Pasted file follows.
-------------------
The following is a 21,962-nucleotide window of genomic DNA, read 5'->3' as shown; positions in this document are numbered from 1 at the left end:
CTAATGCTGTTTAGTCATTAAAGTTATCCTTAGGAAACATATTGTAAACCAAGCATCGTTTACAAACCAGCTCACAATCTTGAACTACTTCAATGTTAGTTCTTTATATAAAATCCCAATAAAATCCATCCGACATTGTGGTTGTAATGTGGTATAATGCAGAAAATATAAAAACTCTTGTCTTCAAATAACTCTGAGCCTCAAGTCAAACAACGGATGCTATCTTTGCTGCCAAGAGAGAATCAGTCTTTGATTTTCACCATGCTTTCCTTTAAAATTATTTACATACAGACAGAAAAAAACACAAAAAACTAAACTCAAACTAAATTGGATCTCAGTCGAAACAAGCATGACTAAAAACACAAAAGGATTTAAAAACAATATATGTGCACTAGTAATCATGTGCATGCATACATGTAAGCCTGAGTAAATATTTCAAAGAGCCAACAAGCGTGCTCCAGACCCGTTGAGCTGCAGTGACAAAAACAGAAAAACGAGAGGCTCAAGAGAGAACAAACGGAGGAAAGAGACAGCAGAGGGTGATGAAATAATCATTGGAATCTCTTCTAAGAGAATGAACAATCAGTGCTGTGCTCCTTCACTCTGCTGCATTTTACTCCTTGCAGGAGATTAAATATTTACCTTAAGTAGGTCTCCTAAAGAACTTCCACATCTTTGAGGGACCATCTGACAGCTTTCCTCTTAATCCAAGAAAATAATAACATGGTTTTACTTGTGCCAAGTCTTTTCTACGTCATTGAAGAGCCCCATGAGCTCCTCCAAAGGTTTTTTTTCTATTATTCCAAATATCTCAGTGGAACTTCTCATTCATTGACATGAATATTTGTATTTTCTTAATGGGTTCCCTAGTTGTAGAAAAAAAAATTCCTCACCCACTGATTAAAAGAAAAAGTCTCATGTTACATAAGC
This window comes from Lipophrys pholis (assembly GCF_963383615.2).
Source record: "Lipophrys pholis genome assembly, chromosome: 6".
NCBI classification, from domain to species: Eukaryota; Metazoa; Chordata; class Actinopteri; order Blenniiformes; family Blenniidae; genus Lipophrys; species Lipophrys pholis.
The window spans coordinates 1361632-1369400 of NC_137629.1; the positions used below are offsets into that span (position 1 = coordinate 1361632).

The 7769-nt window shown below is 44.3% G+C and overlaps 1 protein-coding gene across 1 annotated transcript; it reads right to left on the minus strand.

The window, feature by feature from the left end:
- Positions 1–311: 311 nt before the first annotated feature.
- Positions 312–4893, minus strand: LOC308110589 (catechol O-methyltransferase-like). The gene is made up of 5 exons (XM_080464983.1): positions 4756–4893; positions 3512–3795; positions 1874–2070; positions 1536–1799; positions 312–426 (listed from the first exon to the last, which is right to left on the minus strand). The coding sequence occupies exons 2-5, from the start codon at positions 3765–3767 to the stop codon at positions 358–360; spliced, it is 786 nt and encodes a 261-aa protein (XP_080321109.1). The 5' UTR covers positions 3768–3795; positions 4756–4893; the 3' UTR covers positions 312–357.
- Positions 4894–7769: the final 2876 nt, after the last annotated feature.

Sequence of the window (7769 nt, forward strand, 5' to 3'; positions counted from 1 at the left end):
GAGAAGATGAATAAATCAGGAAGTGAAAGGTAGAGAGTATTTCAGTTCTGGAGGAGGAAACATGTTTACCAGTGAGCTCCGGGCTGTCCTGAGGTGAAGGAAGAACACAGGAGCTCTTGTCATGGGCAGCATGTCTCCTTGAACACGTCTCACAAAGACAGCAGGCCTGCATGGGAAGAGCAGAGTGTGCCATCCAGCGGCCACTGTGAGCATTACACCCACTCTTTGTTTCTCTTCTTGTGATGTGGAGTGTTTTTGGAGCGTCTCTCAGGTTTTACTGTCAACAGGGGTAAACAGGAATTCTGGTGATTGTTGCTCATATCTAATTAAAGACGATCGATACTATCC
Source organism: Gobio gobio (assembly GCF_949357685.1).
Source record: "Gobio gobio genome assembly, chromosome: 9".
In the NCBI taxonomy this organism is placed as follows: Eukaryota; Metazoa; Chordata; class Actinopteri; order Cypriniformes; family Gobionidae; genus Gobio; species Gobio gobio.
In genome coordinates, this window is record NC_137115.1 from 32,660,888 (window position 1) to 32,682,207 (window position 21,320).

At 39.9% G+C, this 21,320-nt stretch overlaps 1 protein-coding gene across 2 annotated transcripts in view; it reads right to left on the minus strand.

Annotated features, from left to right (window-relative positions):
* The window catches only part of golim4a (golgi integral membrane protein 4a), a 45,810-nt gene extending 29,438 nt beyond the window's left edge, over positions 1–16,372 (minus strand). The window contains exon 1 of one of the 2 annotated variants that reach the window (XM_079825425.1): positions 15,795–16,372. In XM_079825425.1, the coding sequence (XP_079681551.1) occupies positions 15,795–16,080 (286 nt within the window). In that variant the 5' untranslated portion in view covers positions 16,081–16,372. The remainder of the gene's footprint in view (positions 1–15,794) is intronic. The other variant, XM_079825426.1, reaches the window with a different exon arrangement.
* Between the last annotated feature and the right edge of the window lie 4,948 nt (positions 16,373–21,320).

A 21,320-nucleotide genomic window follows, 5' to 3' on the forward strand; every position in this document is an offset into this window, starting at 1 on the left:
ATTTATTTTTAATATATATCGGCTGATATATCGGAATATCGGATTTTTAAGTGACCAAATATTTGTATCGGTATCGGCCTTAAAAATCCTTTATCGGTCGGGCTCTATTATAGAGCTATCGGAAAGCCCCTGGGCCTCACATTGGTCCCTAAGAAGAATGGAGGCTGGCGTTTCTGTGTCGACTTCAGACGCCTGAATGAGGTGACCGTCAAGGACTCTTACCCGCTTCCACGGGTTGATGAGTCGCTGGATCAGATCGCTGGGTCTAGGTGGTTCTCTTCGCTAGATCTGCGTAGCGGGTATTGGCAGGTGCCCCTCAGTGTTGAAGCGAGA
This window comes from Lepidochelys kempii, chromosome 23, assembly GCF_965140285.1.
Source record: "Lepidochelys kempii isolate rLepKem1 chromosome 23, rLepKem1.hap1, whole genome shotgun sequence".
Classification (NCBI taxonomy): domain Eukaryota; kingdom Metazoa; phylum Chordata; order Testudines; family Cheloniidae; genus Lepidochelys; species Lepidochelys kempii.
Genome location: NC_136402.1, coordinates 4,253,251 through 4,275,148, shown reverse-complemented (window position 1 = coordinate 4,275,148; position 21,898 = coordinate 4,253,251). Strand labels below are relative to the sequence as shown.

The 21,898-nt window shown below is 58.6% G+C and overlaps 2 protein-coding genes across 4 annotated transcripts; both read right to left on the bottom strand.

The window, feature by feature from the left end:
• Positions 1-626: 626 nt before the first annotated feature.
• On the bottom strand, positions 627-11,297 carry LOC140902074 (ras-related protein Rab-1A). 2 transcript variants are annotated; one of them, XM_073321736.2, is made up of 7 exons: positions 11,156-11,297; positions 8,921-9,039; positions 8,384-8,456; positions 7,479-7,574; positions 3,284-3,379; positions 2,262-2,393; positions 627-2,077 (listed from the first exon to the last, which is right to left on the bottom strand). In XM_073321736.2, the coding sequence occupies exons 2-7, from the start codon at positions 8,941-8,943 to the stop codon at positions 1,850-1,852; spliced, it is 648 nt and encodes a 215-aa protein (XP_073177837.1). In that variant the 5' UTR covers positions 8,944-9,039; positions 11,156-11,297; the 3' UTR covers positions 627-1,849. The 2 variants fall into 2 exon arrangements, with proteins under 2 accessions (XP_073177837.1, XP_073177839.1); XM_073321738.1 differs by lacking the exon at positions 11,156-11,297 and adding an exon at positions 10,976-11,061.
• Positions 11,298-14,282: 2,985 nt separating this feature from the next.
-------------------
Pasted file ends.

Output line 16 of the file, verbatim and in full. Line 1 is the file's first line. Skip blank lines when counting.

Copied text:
In the NCBI taxonomy this organism is placed as follows: Eukaryota; Metazoa; Chordata; class Actinopteri; order Cypriniformes; family Gobionidae; genus Gobio; species Gobio gobio.